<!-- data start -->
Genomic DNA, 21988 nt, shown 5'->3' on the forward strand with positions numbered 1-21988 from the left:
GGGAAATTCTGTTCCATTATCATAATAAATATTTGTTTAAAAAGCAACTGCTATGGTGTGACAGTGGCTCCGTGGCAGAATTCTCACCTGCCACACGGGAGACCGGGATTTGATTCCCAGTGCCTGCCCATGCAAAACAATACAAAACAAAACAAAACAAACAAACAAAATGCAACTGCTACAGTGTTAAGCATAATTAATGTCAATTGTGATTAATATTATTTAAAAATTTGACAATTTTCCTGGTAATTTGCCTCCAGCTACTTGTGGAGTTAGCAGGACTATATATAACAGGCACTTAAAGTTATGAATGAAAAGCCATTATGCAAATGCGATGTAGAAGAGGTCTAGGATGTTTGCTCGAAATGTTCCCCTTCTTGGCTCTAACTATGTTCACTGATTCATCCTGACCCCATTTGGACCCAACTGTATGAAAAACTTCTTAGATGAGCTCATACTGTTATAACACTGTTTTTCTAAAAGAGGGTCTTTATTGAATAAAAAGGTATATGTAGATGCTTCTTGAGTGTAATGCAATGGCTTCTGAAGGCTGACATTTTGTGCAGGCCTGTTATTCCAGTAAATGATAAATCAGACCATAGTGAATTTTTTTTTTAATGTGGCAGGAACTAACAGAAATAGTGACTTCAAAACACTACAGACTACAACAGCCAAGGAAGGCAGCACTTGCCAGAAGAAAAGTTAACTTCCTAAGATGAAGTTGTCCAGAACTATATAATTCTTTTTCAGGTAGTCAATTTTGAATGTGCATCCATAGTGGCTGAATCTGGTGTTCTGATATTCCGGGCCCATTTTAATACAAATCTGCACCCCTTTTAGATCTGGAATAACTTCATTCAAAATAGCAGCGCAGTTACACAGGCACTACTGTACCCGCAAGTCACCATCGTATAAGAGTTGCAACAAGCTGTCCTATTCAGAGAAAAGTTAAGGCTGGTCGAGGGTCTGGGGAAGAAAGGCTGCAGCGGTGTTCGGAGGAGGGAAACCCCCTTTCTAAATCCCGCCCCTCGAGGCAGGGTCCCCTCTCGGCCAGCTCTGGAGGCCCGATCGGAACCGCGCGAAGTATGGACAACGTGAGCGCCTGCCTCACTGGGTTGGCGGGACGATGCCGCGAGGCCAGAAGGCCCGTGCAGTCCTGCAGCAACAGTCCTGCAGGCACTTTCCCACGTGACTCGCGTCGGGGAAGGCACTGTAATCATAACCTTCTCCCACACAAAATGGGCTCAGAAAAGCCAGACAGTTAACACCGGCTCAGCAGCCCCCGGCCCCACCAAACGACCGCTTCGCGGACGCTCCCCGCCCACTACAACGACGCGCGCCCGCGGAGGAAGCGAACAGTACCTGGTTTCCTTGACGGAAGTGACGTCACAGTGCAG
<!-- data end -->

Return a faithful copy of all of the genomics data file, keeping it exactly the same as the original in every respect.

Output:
Genomic DNA, 21988 nt, shown 5'->3' on the forward strand with positions numbered 1-21988 from the left:
GGGAAATTCTGTTCCATTATCATAATAAATATTTGTTTAAAAAGCAACTGCTATGGTGTGACAGTGGCTCCGTGGCAGAATTCTCACCTGCCACACGGGAGACCGGGATTTGATTCCCAGTGCCTGCCCATGCAAAACAATACAAAACAAAACAAAACAAACAAACAAAATGCAACTGCTACAGTGTTAAGCATAATTAATGTCAATTGTGATTAATATTATTTAAAAATTTGACAATTTTCCTGGTAATTTGCCTCCAGCTACTTGTGGAGTTAGCAGGACTATATATAACAGGCACTTAAAGTTATGAATGAAAAGCCATTATGCAAATGCGATGTAGAAGAGGTCTAGGATGTTTGCTCGAAATGTTCCCCTTCTTGGCTCTAACTATGTTCACTGATTCATCCTGACCCCATTTGGACCCAACTGTATGAAAAACTTCTTAGATGAGCTCATACTGTTATAACACTGTTTTTCTAAAAGAGGGTCTTTATTGAATAAAAAGGTATATGTAGATGCTTCTTGAGTGTAATGCAATGGCTTCTGAAGGCTGACATTTTGTGCAGGCCTGTTATTCCAGTAAATGATAAATCAGACCATAGTGAATTTTTTTTTTAATGTGGCAGGAACTAACAGAAATAGTGACTTCAAAACACTACAGACTACAACAGCCAAGGAAGGCAGCACTTGCCAGAAGAAAAGTTAACTTCCTAAGATGAAGTTGTCCAGAACTATATAATTCTTTTTCAGGTAGTCAATTTTGAATGTGCATCCATAGTGGCTGAATCTGGTGTTCTGATATTCCGGGCCCATTTTAATACAAATCTGCACCCCTTTTAGATCTGGAATAACTTCATTCAAAATAGCAGCGCAGTTACACAGGCACTACTGTACCCGCAAGTCACCATCGTATAAGAGTTGCAACAAGCTGTCCTATTCAGAGAAAAGTTAAGGCTGGTCGAGGGTCTGGGGAAGAAAGGCTGCAGCGGTGTTCGGAGGAGGGAAACCCCCTTTCTAAATCCCGCCCCTCGAGGCAGGGTCCCCTCTCGGCCAGCTCTGGAGGCCCGATCGGAACCGCGCGAAGTATGGACAACGTGAGCGCCTGCCTCACTGGGTTGGCGGGACGATGCCGCGAGGCCAGAAGGCCCGTGCAGTCCTGCAGCAACAGTCCTGCAGGCACTTTCCCACGTGACTCGCGTCGGGGAAGGCACTGTAATCATAACCTTCTCCCACACAAAATGGGCTCAGAAAAGCCAGACAGTTAACACCGGCTCAGCAGCCCCCGGCCCCACCAAACGACCGCTTCGCGGACGCTCCCCGCCCACTACAACGACGCGCGCCCGCGGAGGAAGCGAACAGTACCTGGTTTCCTTGACGGAAGTGACGTCACAGTGCAG